North Korea

North Korea
The always bombastic and unpredictable North Koreans go hysterical again. This time the country is prepared to "go to war" with South Korea because that country is playing loudspeakers directed at North Korean territory. A headline from a UK paper reads, "More than 50 North Korea submarines 'leave their bases' as war talks with South continue "

Sunday, June 30, 2013

Ecuador makes the international spotlight

graphic from

Ecuador is a South American country of 15 million people bordering the Pacific Ocean. It's major claim to fame stems from its world-renowned Galápagos Islands, over 600 miles west from the mainland.

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The Galapagos Islands, treasured for the isolated and unique varieties of animals and birds found here. Photo from

The Republic of Ecuador (which apparently in Spanish literally means "the Republic of the Equator") is also known for its capital city, Quito, situated high in the Andes (2300 metres or 9350 ft), being the highest of any national capital.

Quito, Ecuador's capital city (nice shot taken from the blog of an architect In the background is the world's highest (and active) volcano, Cotopaxi, and in the foreground, the striking Basilica del Voto Nacional.

Ecuador is a South American country that, like Peru, climbs precipitously from the Pacific to the spine of the Andes mountains, and then plunges further east back to low level jungle - the headwaters of the Amazon river. The country depends on its eastern low-elevation oil and gas deposits to drive its economy, a smaller mining industry sector in the mountains, and more important shrimp processing and flower raising industry sectors in the west.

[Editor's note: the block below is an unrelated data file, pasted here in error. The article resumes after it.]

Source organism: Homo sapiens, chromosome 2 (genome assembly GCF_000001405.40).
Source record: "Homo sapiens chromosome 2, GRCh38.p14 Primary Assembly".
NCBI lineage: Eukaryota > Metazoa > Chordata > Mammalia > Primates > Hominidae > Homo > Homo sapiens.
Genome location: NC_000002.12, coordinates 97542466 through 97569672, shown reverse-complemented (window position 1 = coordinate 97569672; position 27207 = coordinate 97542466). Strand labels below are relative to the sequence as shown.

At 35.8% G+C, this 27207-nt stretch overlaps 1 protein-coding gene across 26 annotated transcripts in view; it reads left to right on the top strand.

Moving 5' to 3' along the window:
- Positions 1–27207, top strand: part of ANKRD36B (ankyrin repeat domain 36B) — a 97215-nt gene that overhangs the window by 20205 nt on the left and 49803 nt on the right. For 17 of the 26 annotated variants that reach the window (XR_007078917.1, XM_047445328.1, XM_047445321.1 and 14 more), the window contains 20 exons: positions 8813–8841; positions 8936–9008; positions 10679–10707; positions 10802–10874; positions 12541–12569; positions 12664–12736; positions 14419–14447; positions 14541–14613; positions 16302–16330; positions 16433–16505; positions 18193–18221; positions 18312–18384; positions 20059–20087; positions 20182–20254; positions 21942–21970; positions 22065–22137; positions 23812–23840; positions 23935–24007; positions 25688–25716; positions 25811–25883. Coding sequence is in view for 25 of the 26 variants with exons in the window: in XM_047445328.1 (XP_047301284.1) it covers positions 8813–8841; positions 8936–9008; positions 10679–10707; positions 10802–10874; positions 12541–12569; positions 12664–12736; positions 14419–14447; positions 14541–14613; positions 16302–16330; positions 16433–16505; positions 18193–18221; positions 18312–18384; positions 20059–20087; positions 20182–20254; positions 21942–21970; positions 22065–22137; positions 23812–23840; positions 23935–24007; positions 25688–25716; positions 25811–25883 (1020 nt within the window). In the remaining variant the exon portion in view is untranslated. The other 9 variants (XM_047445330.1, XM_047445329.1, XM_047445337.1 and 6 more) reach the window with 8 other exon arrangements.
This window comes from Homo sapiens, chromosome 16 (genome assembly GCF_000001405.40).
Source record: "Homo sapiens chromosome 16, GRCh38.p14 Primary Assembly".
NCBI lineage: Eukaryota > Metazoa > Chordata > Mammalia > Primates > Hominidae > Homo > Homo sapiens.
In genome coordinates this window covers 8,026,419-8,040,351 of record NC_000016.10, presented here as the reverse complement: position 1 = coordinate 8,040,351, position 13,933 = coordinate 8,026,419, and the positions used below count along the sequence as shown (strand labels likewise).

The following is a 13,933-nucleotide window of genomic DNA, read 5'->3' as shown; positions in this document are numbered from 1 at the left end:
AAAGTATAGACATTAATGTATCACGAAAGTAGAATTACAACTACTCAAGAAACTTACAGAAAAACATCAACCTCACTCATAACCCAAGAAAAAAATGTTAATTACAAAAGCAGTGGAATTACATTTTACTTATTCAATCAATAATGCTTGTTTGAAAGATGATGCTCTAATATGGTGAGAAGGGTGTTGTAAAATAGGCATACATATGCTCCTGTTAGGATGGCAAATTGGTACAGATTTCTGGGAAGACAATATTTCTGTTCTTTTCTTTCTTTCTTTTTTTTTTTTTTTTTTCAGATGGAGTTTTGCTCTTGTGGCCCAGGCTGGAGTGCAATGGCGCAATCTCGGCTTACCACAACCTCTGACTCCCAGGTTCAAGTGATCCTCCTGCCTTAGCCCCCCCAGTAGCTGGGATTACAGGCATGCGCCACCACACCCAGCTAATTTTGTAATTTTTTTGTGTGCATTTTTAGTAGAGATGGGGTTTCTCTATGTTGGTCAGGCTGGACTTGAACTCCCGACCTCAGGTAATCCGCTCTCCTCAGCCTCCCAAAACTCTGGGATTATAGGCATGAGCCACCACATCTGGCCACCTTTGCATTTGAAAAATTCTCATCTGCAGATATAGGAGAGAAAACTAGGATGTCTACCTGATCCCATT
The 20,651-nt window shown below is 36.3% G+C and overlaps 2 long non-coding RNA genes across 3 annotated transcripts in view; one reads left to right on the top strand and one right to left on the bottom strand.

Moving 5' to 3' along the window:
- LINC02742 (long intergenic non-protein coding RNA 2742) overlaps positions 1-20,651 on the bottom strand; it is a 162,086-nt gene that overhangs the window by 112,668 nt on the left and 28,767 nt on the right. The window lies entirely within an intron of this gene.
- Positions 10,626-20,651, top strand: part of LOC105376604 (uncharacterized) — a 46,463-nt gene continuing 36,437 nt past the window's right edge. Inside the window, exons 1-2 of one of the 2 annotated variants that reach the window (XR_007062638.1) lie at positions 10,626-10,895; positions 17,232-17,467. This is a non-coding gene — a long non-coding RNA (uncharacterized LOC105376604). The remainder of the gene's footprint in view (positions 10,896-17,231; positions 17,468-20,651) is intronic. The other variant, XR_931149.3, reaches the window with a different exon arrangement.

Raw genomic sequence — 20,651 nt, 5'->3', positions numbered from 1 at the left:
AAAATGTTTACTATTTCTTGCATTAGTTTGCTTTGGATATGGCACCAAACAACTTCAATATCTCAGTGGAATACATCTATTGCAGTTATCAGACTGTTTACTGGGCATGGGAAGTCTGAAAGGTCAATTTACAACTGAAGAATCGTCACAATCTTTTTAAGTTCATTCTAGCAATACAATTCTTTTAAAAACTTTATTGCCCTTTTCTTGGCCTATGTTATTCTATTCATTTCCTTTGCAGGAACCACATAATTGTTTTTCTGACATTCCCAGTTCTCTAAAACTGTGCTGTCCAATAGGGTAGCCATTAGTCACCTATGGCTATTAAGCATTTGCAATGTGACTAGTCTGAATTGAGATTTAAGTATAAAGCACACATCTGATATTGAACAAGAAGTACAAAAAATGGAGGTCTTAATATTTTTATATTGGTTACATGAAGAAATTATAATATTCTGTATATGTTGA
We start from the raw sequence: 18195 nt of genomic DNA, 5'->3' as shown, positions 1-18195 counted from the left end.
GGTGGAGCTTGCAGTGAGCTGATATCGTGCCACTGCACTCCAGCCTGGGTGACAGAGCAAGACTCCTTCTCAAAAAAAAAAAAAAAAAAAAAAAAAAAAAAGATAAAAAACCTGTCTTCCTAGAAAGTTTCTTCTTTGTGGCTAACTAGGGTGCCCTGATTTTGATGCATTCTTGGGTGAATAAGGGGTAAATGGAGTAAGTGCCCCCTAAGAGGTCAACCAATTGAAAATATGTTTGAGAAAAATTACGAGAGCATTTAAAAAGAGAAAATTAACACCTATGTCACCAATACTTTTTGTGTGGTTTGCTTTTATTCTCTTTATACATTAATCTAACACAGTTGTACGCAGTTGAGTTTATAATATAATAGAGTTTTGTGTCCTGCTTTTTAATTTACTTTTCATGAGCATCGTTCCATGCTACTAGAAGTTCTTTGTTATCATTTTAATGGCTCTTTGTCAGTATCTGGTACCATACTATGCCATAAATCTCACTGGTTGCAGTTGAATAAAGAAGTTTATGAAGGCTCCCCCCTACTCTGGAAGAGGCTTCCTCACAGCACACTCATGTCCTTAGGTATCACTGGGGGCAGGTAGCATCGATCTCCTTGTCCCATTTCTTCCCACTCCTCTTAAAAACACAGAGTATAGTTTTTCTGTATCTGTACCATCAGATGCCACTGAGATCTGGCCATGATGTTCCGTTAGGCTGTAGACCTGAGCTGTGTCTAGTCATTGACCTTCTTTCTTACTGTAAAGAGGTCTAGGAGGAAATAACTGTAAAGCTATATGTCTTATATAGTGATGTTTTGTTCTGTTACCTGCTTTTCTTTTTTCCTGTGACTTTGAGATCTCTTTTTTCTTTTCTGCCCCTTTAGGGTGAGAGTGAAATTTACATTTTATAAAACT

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Geography makes for a challenge in unifying the country's economy with distribution of wealth among the disparate regions. Graphic from

Ecuador's recent political history brings it into tension with the US, Europe, and free market capitalism

Ecuador's current president, Rafael Correa, heads one of several left leaning regimes on the continent. Correa was first elected in 2006, and in February 2013, was re-elected to a third term. In 2010, according to BBC reporting, his administration announced it would begin renegotiating contracts with private oil companies as it moves to increase state control over the sector. "Under a new law, the current production-sharing agreements will be replaced by a flat fee. The Ecuadorean state will own 100% of the oil and gas produced. Foreign oil firms in Ecuador, which produces an average of 470,000 barrels per day, are currently responsible for 44% of output. The new legislation stipulates that the first 25% of gross income from oil sales must go to the state."